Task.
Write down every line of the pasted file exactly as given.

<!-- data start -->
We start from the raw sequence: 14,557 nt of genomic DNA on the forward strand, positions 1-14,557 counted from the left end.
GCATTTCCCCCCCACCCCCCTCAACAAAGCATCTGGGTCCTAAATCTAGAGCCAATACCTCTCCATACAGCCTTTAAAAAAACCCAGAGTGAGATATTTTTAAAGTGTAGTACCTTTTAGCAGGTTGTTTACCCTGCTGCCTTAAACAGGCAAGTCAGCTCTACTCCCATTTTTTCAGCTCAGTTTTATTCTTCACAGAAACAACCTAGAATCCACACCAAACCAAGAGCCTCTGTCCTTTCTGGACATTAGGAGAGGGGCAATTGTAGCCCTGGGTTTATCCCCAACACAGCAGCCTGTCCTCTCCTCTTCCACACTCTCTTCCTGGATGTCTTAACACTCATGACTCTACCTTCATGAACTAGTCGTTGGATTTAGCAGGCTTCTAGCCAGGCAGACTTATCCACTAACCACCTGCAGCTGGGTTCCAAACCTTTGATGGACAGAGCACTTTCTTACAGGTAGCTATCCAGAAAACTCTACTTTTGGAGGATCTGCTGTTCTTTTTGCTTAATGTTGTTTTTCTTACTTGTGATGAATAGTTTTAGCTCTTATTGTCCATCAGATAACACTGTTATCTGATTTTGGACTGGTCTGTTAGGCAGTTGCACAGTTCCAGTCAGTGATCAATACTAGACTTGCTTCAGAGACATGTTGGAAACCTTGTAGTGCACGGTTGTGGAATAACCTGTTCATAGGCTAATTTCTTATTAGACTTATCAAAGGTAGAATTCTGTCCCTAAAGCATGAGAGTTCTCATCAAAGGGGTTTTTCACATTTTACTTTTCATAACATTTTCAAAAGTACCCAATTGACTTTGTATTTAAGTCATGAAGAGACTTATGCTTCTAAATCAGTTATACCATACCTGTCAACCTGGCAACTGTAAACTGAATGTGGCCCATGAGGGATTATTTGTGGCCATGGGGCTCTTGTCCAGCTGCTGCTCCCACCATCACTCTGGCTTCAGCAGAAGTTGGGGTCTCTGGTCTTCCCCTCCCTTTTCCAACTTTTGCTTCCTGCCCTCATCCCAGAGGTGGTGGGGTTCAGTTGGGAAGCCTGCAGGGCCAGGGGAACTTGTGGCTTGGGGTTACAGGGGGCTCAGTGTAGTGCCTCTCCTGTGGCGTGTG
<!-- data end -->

We start from the raw sequence: 14,557 nt of genomic DNA on the forward strand, positions 1-14,557 counted from the left end.
GCATTTCCCCCCCACCCCCCTCAACAAAGCATCTGGGTCCTAAATCTAGAGCCAATACCTCTCCATACAGCCTTTAAAAAAACCCAGAGTGAGATATTTTTAAAGTGTAGTACCTTTTAGCAGGTTGTTTACCCTGCTGCCTTAAACAGGCAAGTCAGCTCTACTCCCATTTTTTCAGCTCAGTTTTATTCTTCACAGAAACAACCTAGAATCCACACCAAACCAAGAGCCTCTGTCCTTTCTGGACATTAGGAGAGGGGCAATTGTAGCCCTGGGTTTATCCCCAACACAGCAGCCTGTCCTCTCCTCTTCCACACTCTCTTCCTGGATGTCTTAACACTCATGACTCTACCTTCATGAACTAGTCGTTGGATTTAGCAGGCTTCTAGCCAGGCAGACTTATCCACTAACCACCTGCAGCTGGGTTCCAAACCTTTGATGGACAGAGCACTTTCTTACAGGTAGCTATCCAGAAAACTCTACTTTTGGAGGATCTGCTGTTCTTTTTGCTTAATGTTGTTTTTCTTACTTGTGATGAATAGTTTTAGCTCTTATTGTCCATCAGATAACACTGTTATCTGATTTTGGACTGGTCTGTTAGGCAGTTGCACAGTTCCAGTCAGTGATCAATACTAGACTTGCTTCAGAGACATGTTGGAAACCTTGTAGTGCACGGTTGTGGAATAACCTGTTCATAGGCTAATTTCTTATTAGACTTATCAAAGGTAGAATTCTGTCCCTAAAGCATGAGAGTTCTCATCAAAGGGGTTTTTCACATTTTACTTTTCATAACATTTTCAAAAGTACCCAATTGACTTTGTATTTAAGTCATGAAGAGACTTATGCTTCTAAATCAGTTATACCATACCTGTCAACCTGGCAACTGTAAACTGAATGTGGCCCATGAGGGATTATTTGTGGCCATGGGGCTCTTGTCCAGCTGCTGCTCCCACCATCACTCTGGCTTCAGCAGAAGTTGGGGTCTCTGGTCTTCCCCTCCCTTTTCCAACTTTTGCTTCCTGCCCTCATCCCAGAGGTGGTGGGGTTCAGTTGGGAAGCCTGCAGGGCCAGGGGAACTTGTGGCTTGGGGTTACAGGGGGCTCAGTGTAGTGCCTCTCCTGTGGCGTGTG